One of the more difficult challenges I’ve faced as a parent has been lack of sleep. I say this even though I know that the sleeping that goes on in my house is not that bad. Sage pretty much always sleeps through the night and Sasha, well he’s only six months old. Even so, because I need some time to myself after the kids go to bed at night, I routinely end up with about six to seven hours of sleep. Every once in a while that wouldn’t be so bad, but night after night it leaves me in the red.
Thankfully, the experts are on it. Or so I thought when I noticed that this month’s Journal of Family Psychology is devoted entirely to the topic of sleep.
The first study to catch my eye was called, “Contribution of Infants’ Sleep and Crying to Marital Relationship of First-Time Parent Couples in the 1st Year After Childbirth.” (Jeez, try saying that title out loud.) It found that poor infant sleep and crying, especially crying, had a negative impact on marital satisfaction over time. That’s a shocker. Problem solving in the marriage (such as, we have a problem, this baby won’t stop crying) went up if fathers participated in infant care. But then both parents had trouble sleeping.
Seems pretty obvious to me. But let’s move on. The next one was called: “Relationship Between Child Sleep Disturbances and Maternal Sleep, Mood, and Parenting Stress: A Pilot Study.” This according to the study abstract:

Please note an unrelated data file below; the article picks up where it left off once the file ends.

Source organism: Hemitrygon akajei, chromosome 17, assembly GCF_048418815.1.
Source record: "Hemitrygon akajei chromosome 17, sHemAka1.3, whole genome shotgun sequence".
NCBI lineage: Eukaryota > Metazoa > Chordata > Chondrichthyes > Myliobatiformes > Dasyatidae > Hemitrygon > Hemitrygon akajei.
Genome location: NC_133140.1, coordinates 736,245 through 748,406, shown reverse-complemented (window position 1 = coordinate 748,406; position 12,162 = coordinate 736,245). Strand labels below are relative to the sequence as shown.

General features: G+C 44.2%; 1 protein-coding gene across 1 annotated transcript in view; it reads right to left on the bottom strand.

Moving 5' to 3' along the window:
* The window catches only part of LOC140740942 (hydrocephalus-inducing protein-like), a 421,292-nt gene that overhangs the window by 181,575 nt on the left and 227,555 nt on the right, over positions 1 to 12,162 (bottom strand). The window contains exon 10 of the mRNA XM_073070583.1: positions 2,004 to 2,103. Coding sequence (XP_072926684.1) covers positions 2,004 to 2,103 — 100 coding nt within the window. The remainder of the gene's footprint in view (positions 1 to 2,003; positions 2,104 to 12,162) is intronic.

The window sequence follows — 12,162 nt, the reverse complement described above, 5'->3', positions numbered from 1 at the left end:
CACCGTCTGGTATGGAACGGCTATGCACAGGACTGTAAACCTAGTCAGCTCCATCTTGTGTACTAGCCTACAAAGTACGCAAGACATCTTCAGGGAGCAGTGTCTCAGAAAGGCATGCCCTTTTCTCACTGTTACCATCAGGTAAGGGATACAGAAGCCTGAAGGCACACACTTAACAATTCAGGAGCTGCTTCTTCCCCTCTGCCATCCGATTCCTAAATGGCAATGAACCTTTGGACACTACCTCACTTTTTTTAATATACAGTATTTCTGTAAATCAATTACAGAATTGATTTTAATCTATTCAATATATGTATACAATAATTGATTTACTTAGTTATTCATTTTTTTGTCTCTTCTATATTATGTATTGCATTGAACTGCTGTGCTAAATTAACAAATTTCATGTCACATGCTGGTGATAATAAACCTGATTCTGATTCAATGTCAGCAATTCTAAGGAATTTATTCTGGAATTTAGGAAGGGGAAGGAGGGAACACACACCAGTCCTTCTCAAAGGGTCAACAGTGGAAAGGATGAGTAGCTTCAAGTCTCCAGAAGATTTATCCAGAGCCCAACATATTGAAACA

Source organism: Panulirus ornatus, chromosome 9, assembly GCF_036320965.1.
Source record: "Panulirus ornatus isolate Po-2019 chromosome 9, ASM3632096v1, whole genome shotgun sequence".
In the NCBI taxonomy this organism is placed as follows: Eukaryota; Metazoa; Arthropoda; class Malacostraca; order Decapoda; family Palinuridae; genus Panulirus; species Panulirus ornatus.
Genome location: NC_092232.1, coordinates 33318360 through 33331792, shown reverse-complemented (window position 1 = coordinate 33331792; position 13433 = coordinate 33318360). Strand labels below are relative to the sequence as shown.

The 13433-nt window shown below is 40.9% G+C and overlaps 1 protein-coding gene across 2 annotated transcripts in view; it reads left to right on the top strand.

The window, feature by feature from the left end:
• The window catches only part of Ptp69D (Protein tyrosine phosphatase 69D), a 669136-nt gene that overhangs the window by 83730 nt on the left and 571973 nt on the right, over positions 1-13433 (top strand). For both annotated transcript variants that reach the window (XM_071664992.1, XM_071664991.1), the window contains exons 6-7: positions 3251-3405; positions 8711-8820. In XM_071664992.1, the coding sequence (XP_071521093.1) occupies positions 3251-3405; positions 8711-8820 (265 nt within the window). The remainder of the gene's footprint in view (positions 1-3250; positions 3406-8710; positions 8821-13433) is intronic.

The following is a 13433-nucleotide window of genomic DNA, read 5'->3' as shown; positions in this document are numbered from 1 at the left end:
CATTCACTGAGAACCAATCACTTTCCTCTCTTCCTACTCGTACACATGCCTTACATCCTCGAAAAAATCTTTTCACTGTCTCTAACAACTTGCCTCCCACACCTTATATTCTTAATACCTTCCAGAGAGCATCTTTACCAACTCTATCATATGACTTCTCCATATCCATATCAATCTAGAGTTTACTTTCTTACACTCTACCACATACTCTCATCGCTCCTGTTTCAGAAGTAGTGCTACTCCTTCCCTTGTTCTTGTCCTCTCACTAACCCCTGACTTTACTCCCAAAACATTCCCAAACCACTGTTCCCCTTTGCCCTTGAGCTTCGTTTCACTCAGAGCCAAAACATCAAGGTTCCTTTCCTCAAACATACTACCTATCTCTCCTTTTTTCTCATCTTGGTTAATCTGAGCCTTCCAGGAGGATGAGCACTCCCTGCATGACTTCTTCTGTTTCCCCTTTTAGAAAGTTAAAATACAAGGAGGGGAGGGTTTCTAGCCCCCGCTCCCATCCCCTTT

Although sleep disturbances in children are common, little is known about the relationship between children’s sleep disruptions and maternal sleep and daytime functioning.
Not true. I know a lot. If your kid is a crappy sleeper, chances are you are a miserable grump who shouldn’t be allowed to operate heavy machinery. But research must go on.
Forty-seven mothers completed measures of sleep, depression, parenting stress, fatigue, and sleepiness. Significant differences in maternal mood and parenting stress were found between mothers of children with and without significant sleep disturbances.
Regression analyses showed that the quality of the children’s sleep significantly predicted the quality of maternal sleep.
You need a regression analysis to tell you that? And finally the kicker.
In addition, maternal sleep quality was a significant predictor of maternal mood, stress, and fatigue.
I’m beginning to suspect that none of the people who did this research have actual children living and sleeping in their homes.
This last one had some interesting results. It’s called, “Child Sleep Disorders: Associations With Parental Sleep Duration and Daytime Sleepiness.” In this study 107 families with children who had sleep disorders were evaluated for daytime sleepiness. Families whose kids had more than one sleep disorder were more sleepy during the day. But what was interesting to me was this:
The pattern of results suggested more associations between maternal and child sleep than between paternal and child sleep. Within families, mothers reported significantly more daytime sleepiness than fathers, although there were no parental differences in sleep duration.
Why are mothers more tired than fathers even if they get the same amount of sleep? Interesting finding.
That’s all for my round-up. You can see abtracts for all of the studies by going here.